Samsung and Apple have been engaged in a war for the top-selling phone for as long as we can remember. Not only have they been outdoing each other in terms of the features they offer (which, from a consumer’s point of view, can only be a good thing), but have had controversial legal battles that continue to plague the headlines. That being said, we’re not here to mull over petty corporate squabbles, but to make up our minds on which is the best option.
We’ll be looking at various features and depending on the type of person you are and the lifestyle you lead, try to help you decide which will suit you better – the answer could very well be both, or neither.
There is no doubt that in the first few battles of the smartphone wars, the iPhone came out on top. Every hand on the Tube seemed to be attached to an Apple product, and for good reason; they had truly revolutionised design and function, creating the incredibly fast iOS that was adept yet simple to use. As time has passed however, Apple’s “innovations” have become more a matter of semantics and clever marketing, than actual breakthroughs in technology.
The iPhone 5S is faster, has a brand new camera and fingerprint reader. Is that enough? Techradar has labelled it the “S” conundrum: where Apple creates a new iPhone except that it’s nothing special, just a few add-ins here and there, a few cool features, nothing major, all the while claiming it to be a brand new phone. Is it the same this time around?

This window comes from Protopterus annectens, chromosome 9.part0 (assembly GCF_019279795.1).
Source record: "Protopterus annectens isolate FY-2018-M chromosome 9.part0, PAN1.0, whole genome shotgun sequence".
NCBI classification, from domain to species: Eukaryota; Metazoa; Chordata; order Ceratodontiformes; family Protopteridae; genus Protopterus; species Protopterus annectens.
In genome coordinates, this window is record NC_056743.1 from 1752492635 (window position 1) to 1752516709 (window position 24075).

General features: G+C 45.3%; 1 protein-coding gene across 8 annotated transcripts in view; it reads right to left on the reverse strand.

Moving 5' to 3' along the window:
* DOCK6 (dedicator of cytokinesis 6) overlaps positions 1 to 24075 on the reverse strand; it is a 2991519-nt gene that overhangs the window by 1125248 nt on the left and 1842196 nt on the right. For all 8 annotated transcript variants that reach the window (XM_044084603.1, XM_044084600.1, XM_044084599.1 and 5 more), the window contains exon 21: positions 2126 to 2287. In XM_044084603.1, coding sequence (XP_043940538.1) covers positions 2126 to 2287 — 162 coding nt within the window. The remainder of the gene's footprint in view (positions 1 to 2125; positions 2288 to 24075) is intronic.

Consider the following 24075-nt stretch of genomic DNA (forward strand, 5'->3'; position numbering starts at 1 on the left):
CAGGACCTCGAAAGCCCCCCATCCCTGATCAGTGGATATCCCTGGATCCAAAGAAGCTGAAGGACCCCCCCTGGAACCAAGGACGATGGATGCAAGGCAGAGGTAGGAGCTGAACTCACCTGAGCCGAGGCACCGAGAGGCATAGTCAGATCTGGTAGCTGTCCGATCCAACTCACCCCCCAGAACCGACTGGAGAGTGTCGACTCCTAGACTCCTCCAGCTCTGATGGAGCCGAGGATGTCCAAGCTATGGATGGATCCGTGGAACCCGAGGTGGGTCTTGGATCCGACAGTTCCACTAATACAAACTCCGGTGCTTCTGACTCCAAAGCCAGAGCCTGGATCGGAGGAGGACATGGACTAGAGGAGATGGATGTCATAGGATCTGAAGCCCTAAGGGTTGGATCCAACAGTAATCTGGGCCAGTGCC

It is. But it isn’t. Design-wise, it’s pretty much the same, though it comes two new colours: champagne and space grey. It’s sleek with an impressive 123.8 x 58.6 x 7.6mm and weighs in at only 112 grams. It will sport the brand new iOS 7 for the first time, which it seems to pull off brilliantly, with a brush palette the artist has taken liberty with! Further use leads us to think that it is even easier to use, which is saying something when comparing to other Apple products. There are features that some might find annoying, but they are minor and mostly negligible.
The finger print reader, branded TouchID, is a nifty little tool that avoids the annoyance of pressing in your passcode every time you need to unlock your phone, but it’s not a feature big enough to carry out the existence of an entirely new phone. It’s cool and makes things slightly easier, but that’s about it. It comes with an A7 Chip, which has turbo-charged it to a 64-bit CPU, which would mean, in the simplest terms, more tasks, more apps, running simultaneously. But to the common day-to-day user, this will mean little to nothing, its effect will go unnoticed. The new camera, at 8 MP, is where it was expected to shine and it kind of does, with an advanced User Interface and improved conditioning to low-light exposures.
All in all, despite being of the “S” variety, the new iPhone packs quite a punch but with the lowest model being priced at £549 (with monthly plans starting from £40), it is a hefty price to pay for not a lot of improvement. If you already have the iPhone 5, skip this one. If not, you’ll feel the jump slightly harder.
Samsung’s flagship model Galaxy has been the only one to ever give Apple a run for its money and with good reason. Its phones have evolved over time, adding new features, and completely eradicating some old ones; plus it is the only other phone to have a brand pull to rival Apple, with a fan-base that is almost equally strong. In terms of features, the HTC One may outperform both but it hasn’t occupied the markets as prominently. Not yet anyway.